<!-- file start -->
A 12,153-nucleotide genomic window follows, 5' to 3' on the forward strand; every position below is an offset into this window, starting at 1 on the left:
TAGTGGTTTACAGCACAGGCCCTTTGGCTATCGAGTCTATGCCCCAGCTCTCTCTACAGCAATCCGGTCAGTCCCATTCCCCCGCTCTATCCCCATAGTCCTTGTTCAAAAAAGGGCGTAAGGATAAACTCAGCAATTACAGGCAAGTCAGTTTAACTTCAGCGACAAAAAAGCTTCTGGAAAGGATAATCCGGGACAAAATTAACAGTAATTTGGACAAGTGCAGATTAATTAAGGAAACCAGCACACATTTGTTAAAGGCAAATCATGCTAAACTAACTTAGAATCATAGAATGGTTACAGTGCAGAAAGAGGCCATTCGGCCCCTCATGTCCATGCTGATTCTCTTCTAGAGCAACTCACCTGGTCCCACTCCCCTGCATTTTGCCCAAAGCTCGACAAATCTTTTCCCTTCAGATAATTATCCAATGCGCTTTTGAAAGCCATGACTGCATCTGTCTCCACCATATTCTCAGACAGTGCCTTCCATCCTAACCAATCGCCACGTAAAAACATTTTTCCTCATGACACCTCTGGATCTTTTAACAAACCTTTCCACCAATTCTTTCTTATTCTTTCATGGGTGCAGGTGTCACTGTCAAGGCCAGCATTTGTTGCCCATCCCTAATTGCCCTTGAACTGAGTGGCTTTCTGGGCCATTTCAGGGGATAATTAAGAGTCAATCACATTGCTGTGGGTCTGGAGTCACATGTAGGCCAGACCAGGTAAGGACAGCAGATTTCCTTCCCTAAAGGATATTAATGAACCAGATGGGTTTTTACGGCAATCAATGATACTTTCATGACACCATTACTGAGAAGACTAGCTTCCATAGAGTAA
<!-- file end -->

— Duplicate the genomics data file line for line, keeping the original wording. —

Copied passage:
A 12,153-nucleotide genomic window follows, 5' to 3' on the forward strand; every position below is an offset into this window, starting at 1 on the left:
TAGTGGTTTACAGCACAGGCCCTTTGGCTATCGAGTCTATGCCCCAGCTCTCTCTACAGCAATCCGGTCAGTCCCATTCCCCCGCTCTATCCCCATAGTCCTTGTTCAAAAAAGGGCGTAAGGATAAACTCAGCAATTACAGGCAAGTCAGTTTAACTTCAGCGACAAAAAAGCTTCTGGAAAGGATAATCCGGGACAAAATTAACAGTAATTTGGACAAGTGCAGATTAATTAAGGAAACCAGCACACATTTGTTAAAGGCAAATCATGCTAAACTAACTTAGAATCATAGAATGGTTACAGTGCAGAAAGAGGCCATTCGGCCCCTCATGTCCATGCTGATTCTCTTCTAGAGCAACTCACCTGGTCCCACTCCCCTGCATTTTGCCCAAAGCTCGACAAATCTTTTCCCTTCAGATAATTATCCAATGCGCTTTTGAAAGCCATGACTGCATCTGTCTCCACCATATTCTCAGACAGTGCCTTCCATCCTAACCAATCGCCACGTAAAAACATTTTTCCTCATGACACCTCTGGATCTTTTAACAAACCTTTCCACCAATTCTTTCTTATTCTTTCATGGGTGCAGGTGTCACTGTCAAGGCCAGCATTTGTTGCCCATCCCTAATTGCCCTTGAACTGAGTGGCTTTCTGGGCCATTTCAGGGGATAATTAAGAGTCAATCACATTGCTGTGGGTCTGGAGTCACATGTAGGCCAGACCAGGTAAGGACAGCAGATTTCCTTCCCTAAAGGATATTAATGAACCAGATGGGTTTTTACGGCAATCAATGATACTTTCATGACACCATTACTGAGAAGACTAGCTTCCATAGAGTAA